READ MORE: Sweden: The Moose Whisper & the Coolest Moose in Sweden

Russian Taiga


The Virgin Komi Forests– the largest virgin forest in Europe– are located in Russia’s Ural Mountains, expanding across roughly 12,500 square miles.

The Virgin Komi are composed of two Russian wilderness areas, the Pechora-Ilych Nature Reserve and Yugyd Va National Park, and were protected as a UNSECO treasure in 1995. They were the first natural site in Russia ever to get the honor.

In reality, the Virgin Komi Forests are part of the Taiga, the much larger forest system that appeared earlier on this list. But, because of their United Nations designation as a site of distinction, they warrant a place all their own on the list of the world’s largest forests.

The forests are primarily a combination of Siberian spruce, fir, and larch, under which roam Reindeer, Sables, and Mink. Unfortunately, the forests have become increasingly threatened in recent years by illegal logging and gold mining.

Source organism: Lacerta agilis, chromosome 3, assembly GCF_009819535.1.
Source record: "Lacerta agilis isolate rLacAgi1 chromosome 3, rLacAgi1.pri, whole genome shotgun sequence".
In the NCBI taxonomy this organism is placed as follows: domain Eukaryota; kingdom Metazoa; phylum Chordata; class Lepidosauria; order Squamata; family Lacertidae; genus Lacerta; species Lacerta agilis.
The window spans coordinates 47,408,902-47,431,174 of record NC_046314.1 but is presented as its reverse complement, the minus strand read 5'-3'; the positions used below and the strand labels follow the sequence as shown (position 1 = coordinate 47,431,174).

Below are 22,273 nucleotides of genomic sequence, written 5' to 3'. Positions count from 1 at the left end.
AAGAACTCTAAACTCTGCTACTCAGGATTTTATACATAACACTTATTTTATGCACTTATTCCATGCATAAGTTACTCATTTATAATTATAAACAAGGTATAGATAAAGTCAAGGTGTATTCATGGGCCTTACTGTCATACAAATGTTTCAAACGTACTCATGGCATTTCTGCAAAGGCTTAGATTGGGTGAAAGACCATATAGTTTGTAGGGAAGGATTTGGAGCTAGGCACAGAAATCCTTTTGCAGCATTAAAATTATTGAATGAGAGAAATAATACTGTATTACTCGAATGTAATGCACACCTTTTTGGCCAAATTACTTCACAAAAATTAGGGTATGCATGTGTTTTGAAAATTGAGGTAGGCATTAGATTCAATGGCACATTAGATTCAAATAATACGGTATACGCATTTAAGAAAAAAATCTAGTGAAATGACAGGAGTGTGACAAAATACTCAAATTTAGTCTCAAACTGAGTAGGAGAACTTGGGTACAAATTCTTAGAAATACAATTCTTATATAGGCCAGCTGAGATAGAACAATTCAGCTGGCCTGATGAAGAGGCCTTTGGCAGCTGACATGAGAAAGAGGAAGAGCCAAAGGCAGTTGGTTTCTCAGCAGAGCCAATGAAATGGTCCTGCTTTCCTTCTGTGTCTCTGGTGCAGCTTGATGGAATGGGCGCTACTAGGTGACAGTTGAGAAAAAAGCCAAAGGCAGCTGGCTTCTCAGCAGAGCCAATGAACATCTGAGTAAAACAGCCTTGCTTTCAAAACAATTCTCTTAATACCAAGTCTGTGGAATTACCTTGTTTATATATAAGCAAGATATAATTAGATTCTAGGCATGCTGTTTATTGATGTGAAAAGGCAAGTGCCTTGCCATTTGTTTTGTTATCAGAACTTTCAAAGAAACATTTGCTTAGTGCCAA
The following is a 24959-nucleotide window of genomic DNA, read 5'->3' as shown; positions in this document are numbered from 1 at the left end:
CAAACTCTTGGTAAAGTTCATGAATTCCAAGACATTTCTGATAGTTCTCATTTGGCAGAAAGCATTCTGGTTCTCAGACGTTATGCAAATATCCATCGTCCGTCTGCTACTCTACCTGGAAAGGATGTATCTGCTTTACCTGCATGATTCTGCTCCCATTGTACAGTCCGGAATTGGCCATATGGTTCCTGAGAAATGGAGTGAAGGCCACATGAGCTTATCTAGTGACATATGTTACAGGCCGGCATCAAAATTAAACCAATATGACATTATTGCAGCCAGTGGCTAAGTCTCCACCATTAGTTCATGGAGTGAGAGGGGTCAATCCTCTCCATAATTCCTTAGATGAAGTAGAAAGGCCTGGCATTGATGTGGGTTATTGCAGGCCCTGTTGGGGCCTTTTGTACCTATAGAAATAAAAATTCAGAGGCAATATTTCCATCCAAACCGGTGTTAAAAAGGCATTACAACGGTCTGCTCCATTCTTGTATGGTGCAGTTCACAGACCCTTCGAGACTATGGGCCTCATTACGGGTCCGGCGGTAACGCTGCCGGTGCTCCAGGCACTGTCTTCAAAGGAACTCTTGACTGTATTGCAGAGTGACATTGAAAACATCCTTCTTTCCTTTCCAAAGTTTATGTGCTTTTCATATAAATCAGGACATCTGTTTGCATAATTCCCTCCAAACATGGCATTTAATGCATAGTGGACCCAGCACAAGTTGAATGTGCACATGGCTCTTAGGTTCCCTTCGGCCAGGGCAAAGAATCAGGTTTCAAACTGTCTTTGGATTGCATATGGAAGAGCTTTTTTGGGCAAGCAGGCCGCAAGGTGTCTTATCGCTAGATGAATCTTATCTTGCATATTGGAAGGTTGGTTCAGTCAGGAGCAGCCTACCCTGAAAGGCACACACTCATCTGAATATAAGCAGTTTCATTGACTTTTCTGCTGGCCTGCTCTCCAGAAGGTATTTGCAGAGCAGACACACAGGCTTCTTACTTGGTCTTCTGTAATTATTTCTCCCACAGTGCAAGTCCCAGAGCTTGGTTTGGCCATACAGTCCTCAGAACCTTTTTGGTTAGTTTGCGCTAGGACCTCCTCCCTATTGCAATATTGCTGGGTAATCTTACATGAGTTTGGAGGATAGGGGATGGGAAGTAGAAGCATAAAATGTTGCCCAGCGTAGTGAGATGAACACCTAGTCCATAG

READ MORE: Visting Chernobyl Today 



St. Lawrence River


The Great Lakes–St. Lawrence forest is in Canada, south of the boreal forest. Measuring  around 45,000 square miles, it is Canada’s second biggest forest in Ontario. But it’s only a fraction of the size of the boreal forest.

Ecologically speaking, the area is considered a transition zone between the evergreens (such as spruces, hemlocks, and other conifers) of the boreal forest and the deciduous trees (such as oaks, birches, and maples) of the more southerly forests in the US.

The forest includes predator wildlife, such as Bears and Wolves. There is also plenty of big prey for them, in the form of Moose and Deer. Water-loving mammals like Beavers, Otters, and Muskrats are prevalent as well, as are some 220 species of birds.

Unfortunately, less than 5% of the original forest remains intact, due largely to agriculture and urban development. As a result, the Saint Lawrence River is considered one of the most polluted in the world, and the forest’s future remains vulnerable.

READ MORE: The 10 Best Canoe Trips (For Your World Bucket List)